accelerates the evaporation of free barium from the cathode surface causing emission slump early in life. In addition, free barium may be deposited on other tube elements and parts, resulting in emission from these elements and the possible development of leakage paths between elements. At low cathode temperatures, free barium may not be provided at a rate sufficient to maintain good emission and damage to the cathode results." (Our italics.) Click here to read what this paper had say about sleeping disease.

   I used to use standby switches that halved the heater voltage and quartered the idle current. No longer. I switched to killing the heater voltage while preserving the full B+. It sounds dangerous, but it works well. For example, I built a tube preamp that housed a phono and line stage. But phono stage was used only occasionally. The thought of needlessly wearing out four expensive tubes bothered me much. So I added a switch to turn on the phono stage's heaters only when that stage was needed. The B+ remained on constantly (the high voltage  was mitigated by the fact that the topology used was the constant current draw type with a protecting diode between the cathode follower's grid and cathode, which limited the cathode-to-plate voltage to 150 volts for all tubes).
    As for the 8 tube output stage, you are right about the hassle evolved in regulating this heater supply, as it draws 20 amps. I have a bench voltage regulator that can put out 20 amps and it weighs almost as much as your amplifiers. But since hum is not your concern and extending life expectancy is, I would look into current inrush limiting with thermistors or maybe a two stage heater turn on. This could be accomplished by, at startup, connecting the heaters to one outside transformer winding lead and the transformer's center-tap (if it has one). This way the heaters would see only 3.15 volts until you switched them over to the full 6.3 volts.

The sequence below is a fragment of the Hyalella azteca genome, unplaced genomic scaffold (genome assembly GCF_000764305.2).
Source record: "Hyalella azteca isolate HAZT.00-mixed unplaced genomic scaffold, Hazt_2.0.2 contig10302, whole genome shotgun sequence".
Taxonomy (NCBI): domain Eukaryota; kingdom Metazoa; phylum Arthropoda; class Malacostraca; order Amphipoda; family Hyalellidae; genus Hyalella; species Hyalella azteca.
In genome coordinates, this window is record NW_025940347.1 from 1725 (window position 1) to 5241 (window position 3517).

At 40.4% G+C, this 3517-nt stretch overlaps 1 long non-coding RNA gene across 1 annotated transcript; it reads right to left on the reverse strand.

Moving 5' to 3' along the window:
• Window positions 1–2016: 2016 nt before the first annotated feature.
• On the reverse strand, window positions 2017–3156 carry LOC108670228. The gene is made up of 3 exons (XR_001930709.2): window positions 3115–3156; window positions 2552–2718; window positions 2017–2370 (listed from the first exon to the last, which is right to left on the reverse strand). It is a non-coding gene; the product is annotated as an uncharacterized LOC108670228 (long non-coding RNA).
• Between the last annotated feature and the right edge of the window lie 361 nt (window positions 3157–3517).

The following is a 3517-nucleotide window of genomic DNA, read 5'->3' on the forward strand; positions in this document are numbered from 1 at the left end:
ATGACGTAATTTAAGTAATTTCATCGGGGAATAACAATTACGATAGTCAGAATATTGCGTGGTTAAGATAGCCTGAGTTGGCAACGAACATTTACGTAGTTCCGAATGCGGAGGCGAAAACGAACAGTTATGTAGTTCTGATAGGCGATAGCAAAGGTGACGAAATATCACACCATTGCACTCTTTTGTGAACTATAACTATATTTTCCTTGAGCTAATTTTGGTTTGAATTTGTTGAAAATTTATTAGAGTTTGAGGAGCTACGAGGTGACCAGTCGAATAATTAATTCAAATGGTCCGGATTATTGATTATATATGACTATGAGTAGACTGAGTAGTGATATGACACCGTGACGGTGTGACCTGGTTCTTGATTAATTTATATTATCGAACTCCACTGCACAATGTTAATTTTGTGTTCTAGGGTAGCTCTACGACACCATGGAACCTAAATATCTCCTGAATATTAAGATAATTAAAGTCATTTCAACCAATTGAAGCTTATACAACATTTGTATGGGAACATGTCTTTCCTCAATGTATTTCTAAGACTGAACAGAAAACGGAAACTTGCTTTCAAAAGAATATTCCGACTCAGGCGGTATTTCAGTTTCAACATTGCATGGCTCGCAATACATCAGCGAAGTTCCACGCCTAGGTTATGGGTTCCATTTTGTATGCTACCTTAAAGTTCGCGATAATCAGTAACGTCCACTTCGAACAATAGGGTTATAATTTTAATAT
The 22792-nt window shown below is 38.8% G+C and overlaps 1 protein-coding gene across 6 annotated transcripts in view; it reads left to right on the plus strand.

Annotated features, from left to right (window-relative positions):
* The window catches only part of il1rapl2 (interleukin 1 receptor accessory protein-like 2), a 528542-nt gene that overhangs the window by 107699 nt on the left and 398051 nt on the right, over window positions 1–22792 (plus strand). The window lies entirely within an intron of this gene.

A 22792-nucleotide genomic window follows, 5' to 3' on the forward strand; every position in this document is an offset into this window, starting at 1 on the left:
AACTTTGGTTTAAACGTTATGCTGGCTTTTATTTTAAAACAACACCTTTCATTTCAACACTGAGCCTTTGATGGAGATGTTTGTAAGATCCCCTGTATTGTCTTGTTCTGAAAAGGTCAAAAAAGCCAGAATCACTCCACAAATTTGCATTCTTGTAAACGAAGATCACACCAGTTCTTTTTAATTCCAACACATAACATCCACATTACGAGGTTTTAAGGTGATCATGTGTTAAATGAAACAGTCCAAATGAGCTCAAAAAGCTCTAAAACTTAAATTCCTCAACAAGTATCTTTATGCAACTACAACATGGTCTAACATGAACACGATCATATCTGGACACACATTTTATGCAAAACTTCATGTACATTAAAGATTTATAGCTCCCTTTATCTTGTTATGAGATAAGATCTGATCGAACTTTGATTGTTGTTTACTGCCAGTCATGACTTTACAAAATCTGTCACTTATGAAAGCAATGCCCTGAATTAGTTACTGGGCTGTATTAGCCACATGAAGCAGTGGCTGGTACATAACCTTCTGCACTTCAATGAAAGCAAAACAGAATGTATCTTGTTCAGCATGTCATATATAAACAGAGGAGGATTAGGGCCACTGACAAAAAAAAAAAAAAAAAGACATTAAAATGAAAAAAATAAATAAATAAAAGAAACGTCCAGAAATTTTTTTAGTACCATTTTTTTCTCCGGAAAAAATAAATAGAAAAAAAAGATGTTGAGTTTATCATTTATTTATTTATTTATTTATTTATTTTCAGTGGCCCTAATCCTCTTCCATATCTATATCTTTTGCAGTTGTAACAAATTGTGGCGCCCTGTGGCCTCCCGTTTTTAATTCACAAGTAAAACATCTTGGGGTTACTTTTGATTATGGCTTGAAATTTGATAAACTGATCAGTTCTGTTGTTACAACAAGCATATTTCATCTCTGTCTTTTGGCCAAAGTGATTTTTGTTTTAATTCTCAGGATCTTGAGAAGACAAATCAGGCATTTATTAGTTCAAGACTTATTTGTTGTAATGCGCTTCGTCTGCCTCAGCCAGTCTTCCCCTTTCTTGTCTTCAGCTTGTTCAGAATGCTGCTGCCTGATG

Subject: Standby
   Hello Mr. Tube cad, I have a request following on from "heater concerns". Running pre amp and or driver tubes on standby heater voltage i.e. 4.5 instead of 6.3 is easy enough if you already have a regulator in place - simply relay or switch an extra resistor in the "adj" leg divider network.
   What about a methodology for a bunch of output tubes? I have an OTL with 8 - 6AS7G and regulated DC on that lot would not be easy or cost effective. Is an AC method viable. What's your opinion on the benefits. The thing is virtually dead quiet now but what about life improvement expectancy?
   I like the idea on my rare 12SX7 inputs, but the outputs are more driven by the cost of replacing them sooner vs. the cost of implementing some sort of huge DC control circuit.


 Standby mode can damage a tube, if the tube's cathode is hot but draws no current.   "Sleeping disease" is the name given to the cathode interface problem that occurs when a resistive layer develops in between the cathode emitting surface and the metal cathode sleeve. Radically under heating a cathode can also cause   problems. Here is a quote from a 1957 Sylvania white paper covering the optimal use of subminiature tubes:

Operation of tubes at their normal cathode temperature, as determined by rated heater voltage and current, is essential if optimum reliability is to be realized. Operation at other than recommended conditions results in abnormal cathode temperature and may be reflected in poor performance and/or shortened life.

Effects of Abnormal Cathode Temperatures
    Abnormally high cathode temperature



pg. 17

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